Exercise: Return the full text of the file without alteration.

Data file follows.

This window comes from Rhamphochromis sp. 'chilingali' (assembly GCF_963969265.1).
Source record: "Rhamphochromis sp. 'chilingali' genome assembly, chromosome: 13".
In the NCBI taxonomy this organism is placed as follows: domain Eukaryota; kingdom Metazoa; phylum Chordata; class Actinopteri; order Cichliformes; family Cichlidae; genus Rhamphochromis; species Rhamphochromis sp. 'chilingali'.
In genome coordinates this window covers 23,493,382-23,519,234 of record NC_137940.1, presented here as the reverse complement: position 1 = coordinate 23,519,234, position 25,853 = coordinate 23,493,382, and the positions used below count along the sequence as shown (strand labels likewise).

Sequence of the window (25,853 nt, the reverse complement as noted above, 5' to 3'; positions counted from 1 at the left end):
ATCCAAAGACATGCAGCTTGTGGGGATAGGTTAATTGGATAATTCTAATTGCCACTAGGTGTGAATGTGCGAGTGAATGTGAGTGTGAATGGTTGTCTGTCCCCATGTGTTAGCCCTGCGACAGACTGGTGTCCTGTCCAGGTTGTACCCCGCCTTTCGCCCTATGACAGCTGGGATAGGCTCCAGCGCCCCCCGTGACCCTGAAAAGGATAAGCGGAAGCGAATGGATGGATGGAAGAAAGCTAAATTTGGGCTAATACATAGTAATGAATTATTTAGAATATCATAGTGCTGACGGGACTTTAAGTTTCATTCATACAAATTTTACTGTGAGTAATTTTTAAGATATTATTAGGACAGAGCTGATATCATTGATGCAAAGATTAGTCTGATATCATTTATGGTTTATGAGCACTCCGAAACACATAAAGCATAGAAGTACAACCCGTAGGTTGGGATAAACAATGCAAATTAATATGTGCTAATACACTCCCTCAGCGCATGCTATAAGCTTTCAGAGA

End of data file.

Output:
This window comes from Rhamphochromis sp. 'chilingali' (assembly GCF_963969265.1).
Source record: "Rhamphochromis sp. 'chilingali' genome assembly, chromosome: 13".
In the NCBI taxonomy this organism is placed as follows: domain Eukaryota; kingdom Metazoa; phylum Chordata; class Actinopteri; order Cichliformes; family Cichlidae; genus Rhamphochromis; species Rhamphochromis sp. 'chilingali'.
In genome coordinates this window covers 23,493,382-23,519,234 of record NC_137940.1, presented here as the reverse complement: position 1 = coordinate 23,519,234, position 25,853 = coordinate 23,493,382, and the positions used below count along the sequence as shown (strand labels likewise).

Sequence of the window (25,853 nt, the reverse complement as noted above, 5' to 3'; positions counted from 1 at the left end):
ATCCAAAGACATGCAGCTTGTGGGGATAGGTTAATTGGATAATTCTAATTGCCACTAGGTGTGAATGTGCGAGTGAATGTGAGTGTGAATGGTTGTCTGTCCCCATGTGTTAGCCCTGCGACAGACTGGTGTCCTGTCCAGGTTGTACCCCGCCTTTCGCCCTATGACAGCTGGGATAGGCTCCAGCGCCCCCCGTGACCCTGAAAAGGATAAGCGGAAGCGAATGGATGGATGGAAGAAAGCTAAATTTGGGCTAATACATAGTAATGAATTATTTAGAATATCATAGTGCTGACGGGACTTTAAGTTTCATTCATACAAATTTTACTGTGAGTAATTTTTAAGATATTATTAGGACAGAGCTGATATCATTGATGCAAAGATTAGTCTGATATCATTTATGGTTTATGAGCACTCCGAAACACATAAAGCATAGAAGTACAACCCGTAGGTTGGGATAAACAATGCAAATTAATATGTGCTAATACACTCCCTCAGCGCATGCTATAAGCTTTCAGAGA